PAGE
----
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Principle Investigator:  Roy Price

Arsenic (As) is naturally enriched in most terrestrial and marine hydrothermal systems. Its discharge from shallow-sea hydrothermal vents into coastal marine environments can dramatically affect the surrounding ecosystems. Shallow-sea hydrothermal venting of acidic (pH~5), hot (40–116 °C), and highly sulfidic (up to 3.1 mM H2S) fluids occurs at Palaeochori and Spathi Bays, off the southeast coast of Milos Island, Greece. Two distinct types of fluids, both extremely As enriched, were collected from the submarine vents often within a few meters of each other: (1) a high-Cl Milosisland1fluid (enriched in Cl by up to 47% relative to seawater) depleted in Mg and SO4 and enriched in major (Na, Ca, K, B, Sr, and Br) and minor/trace elements (Si, Li, Rb, Ce, As, Fe, Mn, and Ba), and (2) a low-Cl fluid (depleted in Cl by up to 66% relative to seawater) also depleted in Na, Mg, SO4, and Br. The maximum concentration of As reached 39 μM in the high-Cl fluids and up to 78 μM in the low-Cl fluids. This is approximately 3000 times the concentration of As in seawater and far exceeds the concentrations typically found in mid-ocean ridge (MOR) and back-arc basin (BAB) fluids, which are typically b0.7 and b10 μM, respectively.

We used a combination of elemental analyses and stable and radiogenic isotope data (oxygen, deuterium, and strontium) to understand the primary controls on As enrichment. Those parameters all indicated that the fluids were a mixture of seawater and a hydrothermal fluid originally derived from seawater but altered by water–rock interaction, subcritical phase separation (boiling), and vapor/brine segregation. Since As was extremely enriched in both the high-Cl and the low-Cl thermal fluids, we conclude that this element readily partitions into the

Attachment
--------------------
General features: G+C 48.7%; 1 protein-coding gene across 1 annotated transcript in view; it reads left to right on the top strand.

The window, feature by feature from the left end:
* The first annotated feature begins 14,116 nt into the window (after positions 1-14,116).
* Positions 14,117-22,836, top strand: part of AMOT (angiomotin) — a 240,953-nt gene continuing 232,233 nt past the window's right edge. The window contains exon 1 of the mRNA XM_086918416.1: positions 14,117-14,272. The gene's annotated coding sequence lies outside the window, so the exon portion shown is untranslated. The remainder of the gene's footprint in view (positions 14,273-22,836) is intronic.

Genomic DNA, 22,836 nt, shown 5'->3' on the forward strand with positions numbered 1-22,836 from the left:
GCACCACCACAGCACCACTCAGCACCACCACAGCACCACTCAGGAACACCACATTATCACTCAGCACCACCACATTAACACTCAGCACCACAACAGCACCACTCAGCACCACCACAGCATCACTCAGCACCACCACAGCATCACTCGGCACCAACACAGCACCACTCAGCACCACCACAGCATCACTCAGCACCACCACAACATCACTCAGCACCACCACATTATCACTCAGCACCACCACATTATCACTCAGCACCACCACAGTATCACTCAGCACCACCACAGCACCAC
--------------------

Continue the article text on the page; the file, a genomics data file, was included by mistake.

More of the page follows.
vapor phase in the Milos hydrothermal system. The original source of As is most likely the leaching of the greenschist facies metamorphic basement rocks transpierced by an abundance of secondary quartz and calcite veins rich in pyrite. It is possible that these veins were deposited from As-rich magmatic fluids, similar to some epithermal Au deposits. A poorly-crystalline orpiment precipitates as hydrothermal fluids mix with overlying seawater, and removes much of the dissolved As prior to discharge.


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